We typically think of insects as pests or pestilences, carrying disease or gnawing their way through our gardens before we can get a bite. But they are also gorgeous creatures, as photographer Levon Biss explores in his latest book, Microsculpture: Portraits of Insects. The book is a continuation of his Microsculpture exhibit at Oxford’s Museum of Natural History, which displayed bugs from the collection in a larger-than-life way.
To get the highly detailed portraits, he took over 8,000 shots of a single specimen and stitched them together, a process that takes about three weeks to complete.
Here are 10 fantastic creatures from the book for you to enjoy. And when you’re done admiring the belles of the bug ball, check out more beautiful bug photography in some of our other insect-centric galleries.
The branch-backed treehopper from Belize has an oddly elongated thorax that curves up, creating an almost perfect circle. Treehoppers, which send out low vibrations through trees to communicate with each other, have evolved a variety of different shapes and sizes of spectacular headgear, and scientists aren’t entirely sure why. It could involve camouflage or defense from predators.
The common reed beetle is actually now a rather rare resident in the United Kingdom. They develop underwater, but still need to breathe, and rely on air-filled sacs in wetland plants to get the larvae the breath of fresh air they need.
There are over 25,000 longhorn beetle species known to science, including this jewel-toned variety from Nigeria. Its larvae eat dead wood, and can take up to 20 years to develop into adults like this magnificent specimen, with fine butterfly-like scales providing stunning color.
It might share a name and a shape with the more famous praying mantis, but this mantis fly is unrelated to more pious counterparts. However, both use their grasping legs to grab on to their prey, and dig in for a meal.
It might look like a muskox with curving, horn-like antennae, but this flightless creature is actually a moth. It lives, Biss says, in the remote reaches of the Indian Ocean on the Prince Edward Islands, where it feeds off scraps that build up in albatross nests.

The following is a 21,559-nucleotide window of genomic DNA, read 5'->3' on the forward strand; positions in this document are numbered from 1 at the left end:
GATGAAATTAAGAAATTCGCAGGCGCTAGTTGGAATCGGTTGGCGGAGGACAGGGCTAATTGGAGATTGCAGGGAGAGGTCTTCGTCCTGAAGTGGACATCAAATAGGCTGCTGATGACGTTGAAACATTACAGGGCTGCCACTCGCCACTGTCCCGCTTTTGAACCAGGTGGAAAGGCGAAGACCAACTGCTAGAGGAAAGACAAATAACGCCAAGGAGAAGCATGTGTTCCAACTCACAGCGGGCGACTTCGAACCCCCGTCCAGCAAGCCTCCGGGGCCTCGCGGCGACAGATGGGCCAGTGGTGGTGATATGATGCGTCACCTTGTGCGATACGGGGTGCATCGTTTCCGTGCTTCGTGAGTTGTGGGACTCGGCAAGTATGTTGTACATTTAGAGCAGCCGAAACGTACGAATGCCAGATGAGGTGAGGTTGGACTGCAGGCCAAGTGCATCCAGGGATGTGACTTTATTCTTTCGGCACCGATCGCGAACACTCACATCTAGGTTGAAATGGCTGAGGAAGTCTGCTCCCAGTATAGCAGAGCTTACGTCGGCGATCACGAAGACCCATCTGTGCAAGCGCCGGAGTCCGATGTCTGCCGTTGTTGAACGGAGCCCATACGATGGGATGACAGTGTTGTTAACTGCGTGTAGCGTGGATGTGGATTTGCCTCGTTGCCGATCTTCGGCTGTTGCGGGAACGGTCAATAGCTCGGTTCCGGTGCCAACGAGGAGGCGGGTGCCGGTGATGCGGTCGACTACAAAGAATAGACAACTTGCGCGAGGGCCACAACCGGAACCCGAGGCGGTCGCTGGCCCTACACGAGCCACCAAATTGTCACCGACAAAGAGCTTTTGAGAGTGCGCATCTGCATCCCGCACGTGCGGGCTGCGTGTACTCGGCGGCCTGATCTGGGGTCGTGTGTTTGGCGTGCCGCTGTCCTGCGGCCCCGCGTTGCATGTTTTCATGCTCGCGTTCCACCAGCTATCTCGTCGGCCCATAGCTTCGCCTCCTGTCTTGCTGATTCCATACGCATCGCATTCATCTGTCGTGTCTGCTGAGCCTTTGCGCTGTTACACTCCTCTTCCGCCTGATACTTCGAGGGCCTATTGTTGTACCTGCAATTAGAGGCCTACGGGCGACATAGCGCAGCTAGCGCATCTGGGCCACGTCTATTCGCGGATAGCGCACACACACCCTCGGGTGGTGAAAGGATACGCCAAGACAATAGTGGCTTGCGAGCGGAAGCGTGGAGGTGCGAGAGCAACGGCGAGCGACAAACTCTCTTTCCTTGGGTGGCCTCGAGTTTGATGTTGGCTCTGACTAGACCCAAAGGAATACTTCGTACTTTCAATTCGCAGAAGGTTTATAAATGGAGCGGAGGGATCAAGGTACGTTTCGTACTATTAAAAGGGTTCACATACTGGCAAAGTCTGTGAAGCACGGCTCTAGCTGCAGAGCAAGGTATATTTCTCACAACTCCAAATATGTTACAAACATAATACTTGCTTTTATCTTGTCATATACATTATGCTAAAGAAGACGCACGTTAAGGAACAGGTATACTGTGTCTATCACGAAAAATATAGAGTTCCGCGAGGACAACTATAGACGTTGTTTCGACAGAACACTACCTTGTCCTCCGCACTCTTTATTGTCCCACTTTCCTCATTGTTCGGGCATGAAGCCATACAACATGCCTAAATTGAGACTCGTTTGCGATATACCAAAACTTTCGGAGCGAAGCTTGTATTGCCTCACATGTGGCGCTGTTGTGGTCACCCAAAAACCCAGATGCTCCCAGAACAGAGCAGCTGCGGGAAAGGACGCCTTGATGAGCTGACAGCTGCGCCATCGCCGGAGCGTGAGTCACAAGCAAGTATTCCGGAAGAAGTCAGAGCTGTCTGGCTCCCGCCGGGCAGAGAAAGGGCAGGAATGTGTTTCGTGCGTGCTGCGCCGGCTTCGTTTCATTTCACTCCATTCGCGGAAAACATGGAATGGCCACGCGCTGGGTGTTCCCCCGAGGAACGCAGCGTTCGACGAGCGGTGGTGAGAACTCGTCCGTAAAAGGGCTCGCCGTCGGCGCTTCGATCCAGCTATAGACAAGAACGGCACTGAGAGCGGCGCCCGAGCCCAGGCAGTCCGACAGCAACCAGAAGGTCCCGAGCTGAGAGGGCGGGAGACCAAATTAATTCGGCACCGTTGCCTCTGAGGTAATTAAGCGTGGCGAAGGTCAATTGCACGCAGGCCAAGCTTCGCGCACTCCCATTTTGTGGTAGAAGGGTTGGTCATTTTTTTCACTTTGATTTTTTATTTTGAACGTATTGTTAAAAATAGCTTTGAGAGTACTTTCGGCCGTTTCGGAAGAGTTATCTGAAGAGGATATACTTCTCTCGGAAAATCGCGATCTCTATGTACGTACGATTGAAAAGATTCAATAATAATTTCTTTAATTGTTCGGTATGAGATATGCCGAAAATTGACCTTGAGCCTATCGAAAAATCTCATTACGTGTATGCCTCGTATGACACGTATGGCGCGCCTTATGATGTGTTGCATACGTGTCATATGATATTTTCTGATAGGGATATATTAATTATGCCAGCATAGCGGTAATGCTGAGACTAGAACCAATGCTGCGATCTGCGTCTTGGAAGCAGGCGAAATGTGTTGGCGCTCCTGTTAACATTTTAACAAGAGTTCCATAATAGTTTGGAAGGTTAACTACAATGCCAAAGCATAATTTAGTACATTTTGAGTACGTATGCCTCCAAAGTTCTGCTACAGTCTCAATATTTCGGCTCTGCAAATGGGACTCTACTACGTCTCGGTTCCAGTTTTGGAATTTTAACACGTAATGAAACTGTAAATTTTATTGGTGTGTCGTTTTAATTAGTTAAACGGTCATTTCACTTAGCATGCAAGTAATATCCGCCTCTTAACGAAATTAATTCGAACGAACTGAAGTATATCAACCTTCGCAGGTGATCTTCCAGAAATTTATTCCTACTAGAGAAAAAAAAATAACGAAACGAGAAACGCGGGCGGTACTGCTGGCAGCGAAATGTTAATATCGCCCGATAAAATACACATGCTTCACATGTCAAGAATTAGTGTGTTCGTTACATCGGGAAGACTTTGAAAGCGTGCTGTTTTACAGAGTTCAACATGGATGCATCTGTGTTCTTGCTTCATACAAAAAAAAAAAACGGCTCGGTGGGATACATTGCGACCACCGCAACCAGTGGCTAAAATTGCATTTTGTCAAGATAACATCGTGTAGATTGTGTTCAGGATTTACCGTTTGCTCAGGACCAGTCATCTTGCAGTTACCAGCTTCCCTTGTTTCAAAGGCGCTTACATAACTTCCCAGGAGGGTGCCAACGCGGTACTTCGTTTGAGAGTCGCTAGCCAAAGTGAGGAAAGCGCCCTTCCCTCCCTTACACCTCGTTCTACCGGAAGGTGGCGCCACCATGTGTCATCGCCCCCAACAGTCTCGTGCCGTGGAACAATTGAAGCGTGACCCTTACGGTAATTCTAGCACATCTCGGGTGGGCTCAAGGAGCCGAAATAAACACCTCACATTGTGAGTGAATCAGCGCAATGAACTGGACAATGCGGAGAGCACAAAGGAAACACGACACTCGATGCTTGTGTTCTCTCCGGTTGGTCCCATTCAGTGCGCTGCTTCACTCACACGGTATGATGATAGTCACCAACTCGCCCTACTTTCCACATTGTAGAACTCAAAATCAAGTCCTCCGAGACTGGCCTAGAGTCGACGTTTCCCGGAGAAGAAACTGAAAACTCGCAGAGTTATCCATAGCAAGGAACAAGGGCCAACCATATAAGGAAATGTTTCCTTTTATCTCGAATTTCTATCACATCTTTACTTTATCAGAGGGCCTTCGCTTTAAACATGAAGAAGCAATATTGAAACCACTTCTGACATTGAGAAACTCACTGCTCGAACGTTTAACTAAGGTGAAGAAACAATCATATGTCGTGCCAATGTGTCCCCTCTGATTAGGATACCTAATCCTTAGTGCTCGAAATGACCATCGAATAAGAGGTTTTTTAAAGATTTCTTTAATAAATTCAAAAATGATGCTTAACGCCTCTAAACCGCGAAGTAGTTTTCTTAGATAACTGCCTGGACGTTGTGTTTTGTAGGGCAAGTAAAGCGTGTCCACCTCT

The Peruvian Amazonian purple warrior scarab is not to be trifled with. It emerges at dusk throughout the Amazon basin, and acts as a distinct cleaning service for the region, carving up dead animals with its serrated legs.
The short-nosed weevil could be a stand-in for Snow White, with its light-reflecting scales. This species, from Brazil, has yet to be investigated in full.
Tiger beetles, like this one from Boreno, are fierce hunters that can pursue prey so quickly that they temporarily lose sight of the world around them. They frequently stop in their blurred pursuit of their meals, using their antennae to avoid obstacles.
This tortoise beetle from China may look imposing, but it likely fed on leaves. These beetles, Biss writes, wear their domed armor like protection (or maybe camouflage), but their larvae use a different approach, covering themselves in a coating of discarded skin and feces.
This treehopper, unlike its earlier mentioned circular cousin, has a triangular outgrowth that looks almost like a shield. The orange and black colors are typically a warning sign in nature, saying to all would-be predators; ‘Danger: not eat.’
Excerpted from Microsculpture by Levon Biss. October 2017, Abrams Books. Published with permission.
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